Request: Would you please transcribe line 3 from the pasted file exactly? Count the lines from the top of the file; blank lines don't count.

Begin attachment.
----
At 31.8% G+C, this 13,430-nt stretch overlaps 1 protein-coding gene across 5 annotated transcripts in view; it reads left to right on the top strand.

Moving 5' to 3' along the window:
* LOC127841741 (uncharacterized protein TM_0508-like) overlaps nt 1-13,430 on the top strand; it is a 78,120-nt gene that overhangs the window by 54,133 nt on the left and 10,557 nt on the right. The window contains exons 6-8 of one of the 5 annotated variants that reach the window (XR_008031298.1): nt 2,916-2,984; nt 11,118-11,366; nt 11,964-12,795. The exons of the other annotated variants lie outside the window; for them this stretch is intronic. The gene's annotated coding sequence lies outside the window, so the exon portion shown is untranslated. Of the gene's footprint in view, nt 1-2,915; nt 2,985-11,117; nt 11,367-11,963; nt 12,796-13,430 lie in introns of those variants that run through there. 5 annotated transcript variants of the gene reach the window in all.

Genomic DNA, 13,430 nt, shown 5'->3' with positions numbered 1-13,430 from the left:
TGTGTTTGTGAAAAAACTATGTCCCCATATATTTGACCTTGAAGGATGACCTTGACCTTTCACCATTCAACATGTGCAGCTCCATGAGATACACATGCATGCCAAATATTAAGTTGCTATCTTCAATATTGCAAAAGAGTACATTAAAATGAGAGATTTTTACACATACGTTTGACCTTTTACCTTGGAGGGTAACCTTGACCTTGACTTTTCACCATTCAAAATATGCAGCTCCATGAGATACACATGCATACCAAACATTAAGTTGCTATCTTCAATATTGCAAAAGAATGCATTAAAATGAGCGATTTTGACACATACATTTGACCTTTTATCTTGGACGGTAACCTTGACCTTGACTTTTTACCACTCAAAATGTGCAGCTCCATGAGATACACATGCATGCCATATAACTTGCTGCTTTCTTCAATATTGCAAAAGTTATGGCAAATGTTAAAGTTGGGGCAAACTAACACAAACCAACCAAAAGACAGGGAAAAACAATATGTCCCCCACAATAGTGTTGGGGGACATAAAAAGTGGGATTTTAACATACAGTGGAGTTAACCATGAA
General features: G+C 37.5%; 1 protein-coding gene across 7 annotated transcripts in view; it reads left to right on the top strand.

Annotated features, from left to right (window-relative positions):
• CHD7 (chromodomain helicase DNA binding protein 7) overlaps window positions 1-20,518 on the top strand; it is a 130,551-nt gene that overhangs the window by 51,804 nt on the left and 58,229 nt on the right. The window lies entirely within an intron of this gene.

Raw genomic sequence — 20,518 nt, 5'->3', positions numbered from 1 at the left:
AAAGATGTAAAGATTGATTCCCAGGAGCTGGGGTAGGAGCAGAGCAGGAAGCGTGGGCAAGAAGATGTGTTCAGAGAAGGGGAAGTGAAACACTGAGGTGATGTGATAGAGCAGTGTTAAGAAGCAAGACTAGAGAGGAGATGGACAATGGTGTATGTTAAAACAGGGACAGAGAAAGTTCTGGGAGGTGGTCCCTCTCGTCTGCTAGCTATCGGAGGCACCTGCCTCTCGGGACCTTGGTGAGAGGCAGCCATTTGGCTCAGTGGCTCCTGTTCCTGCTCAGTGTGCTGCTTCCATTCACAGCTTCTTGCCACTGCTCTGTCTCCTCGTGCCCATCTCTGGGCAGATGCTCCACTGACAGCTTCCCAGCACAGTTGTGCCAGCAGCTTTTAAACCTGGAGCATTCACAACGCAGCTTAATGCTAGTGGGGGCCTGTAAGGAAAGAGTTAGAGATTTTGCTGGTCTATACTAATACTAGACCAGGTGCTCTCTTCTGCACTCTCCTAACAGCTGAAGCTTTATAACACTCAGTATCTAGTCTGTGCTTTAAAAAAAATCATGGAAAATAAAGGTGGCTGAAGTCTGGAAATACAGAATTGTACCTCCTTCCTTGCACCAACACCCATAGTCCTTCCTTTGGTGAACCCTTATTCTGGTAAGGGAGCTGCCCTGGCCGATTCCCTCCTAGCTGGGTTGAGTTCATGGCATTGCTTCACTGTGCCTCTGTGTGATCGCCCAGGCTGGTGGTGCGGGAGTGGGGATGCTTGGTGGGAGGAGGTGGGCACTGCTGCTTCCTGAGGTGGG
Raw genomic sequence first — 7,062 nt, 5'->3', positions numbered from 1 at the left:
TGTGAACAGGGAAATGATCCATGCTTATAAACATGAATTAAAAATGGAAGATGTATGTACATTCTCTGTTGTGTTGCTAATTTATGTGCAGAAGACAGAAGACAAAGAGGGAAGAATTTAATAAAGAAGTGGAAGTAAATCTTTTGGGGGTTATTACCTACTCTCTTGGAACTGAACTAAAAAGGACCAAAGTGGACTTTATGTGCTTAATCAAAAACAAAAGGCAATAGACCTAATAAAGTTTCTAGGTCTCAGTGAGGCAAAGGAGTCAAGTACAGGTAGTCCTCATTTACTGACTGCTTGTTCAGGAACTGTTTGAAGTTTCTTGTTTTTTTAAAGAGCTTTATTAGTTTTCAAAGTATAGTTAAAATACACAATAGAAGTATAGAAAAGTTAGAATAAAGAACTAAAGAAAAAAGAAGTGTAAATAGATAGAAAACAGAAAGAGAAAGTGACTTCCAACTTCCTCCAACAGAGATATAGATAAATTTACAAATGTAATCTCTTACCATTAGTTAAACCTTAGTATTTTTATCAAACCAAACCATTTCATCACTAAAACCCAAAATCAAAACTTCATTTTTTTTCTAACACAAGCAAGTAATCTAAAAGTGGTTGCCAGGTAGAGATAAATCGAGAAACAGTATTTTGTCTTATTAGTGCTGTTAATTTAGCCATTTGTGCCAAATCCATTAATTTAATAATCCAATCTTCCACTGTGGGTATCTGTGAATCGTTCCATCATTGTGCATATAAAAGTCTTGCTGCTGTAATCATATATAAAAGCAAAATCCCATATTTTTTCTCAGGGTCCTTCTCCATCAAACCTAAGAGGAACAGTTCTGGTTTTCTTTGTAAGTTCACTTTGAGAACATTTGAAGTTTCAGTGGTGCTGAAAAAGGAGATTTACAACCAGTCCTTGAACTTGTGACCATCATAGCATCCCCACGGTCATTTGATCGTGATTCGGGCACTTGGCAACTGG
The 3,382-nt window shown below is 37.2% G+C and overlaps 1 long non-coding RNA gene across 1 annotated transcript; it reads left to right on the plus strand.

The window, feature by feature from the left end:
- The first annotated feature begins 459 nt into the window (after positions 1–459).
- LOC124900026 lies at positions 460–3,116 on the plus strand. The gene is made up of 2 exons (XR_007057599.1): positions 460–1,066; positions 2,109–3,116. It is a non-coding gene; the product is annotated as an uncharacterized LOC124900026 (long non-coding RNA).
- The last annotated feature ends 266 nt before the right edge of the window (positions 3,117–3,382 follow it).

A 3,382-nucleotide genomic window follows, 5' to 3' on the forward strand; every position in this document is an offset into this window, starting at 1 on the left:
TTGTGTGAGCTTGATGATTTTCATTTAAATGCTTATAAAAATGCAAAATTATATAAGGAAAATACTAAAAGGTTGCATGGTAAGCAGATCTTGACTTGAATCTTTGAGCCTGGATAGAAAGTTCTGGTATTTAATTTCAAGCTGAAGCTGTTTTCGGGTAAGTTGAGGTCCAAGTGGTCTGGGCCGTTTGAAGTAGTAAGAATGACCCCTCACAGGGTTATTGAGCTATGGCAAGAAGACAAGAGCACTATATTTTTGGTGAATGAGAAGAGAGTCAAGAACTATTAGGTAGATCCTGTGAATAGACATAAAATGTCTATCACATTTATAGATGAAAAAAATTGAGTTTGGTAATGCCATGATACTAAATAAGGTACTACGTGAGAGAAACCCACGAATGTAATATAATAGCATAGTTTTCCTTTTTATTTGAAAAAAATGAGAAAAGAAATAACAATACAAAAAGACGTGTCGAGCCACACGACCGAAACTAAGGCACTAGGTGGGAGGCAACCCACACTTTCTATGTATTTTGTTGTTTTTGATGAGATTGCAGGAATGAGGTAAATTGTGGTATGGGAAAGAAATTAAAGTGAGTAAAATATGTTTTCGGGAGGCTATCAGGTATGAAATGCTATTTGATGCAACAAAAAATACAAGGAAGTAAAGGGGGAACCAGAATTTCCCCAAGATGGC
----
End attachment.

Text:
* LOC127841741 (uncharacterized protein TM_0508-like) overlaps nt 1-13,430 on the top strand; it is a 78,120-nt gene that overhangs the window by 54,133 nt on the left and 10,557 nt on the right. The window contains exons 6-8 of one of the 5 annotated variants that reach the window (XR_008031298.1): nt 2,916-2,984; nt 11,118-11,366; nt 11,964-12,795. The exons of the other annotated variants lie outside the window; for them this stretch is intronic. The gene's annotated coding sequence lies outside the window, so the exon portion shown is untranslated. Of the gene's footprint in view, nt 1-2,915; nt 2,985-11,117; nt 11,367-11,963; nt 12,796-13,430 lie in introns of those variants that run through there. 5 annotated transcript variants of the gene reach the window in all.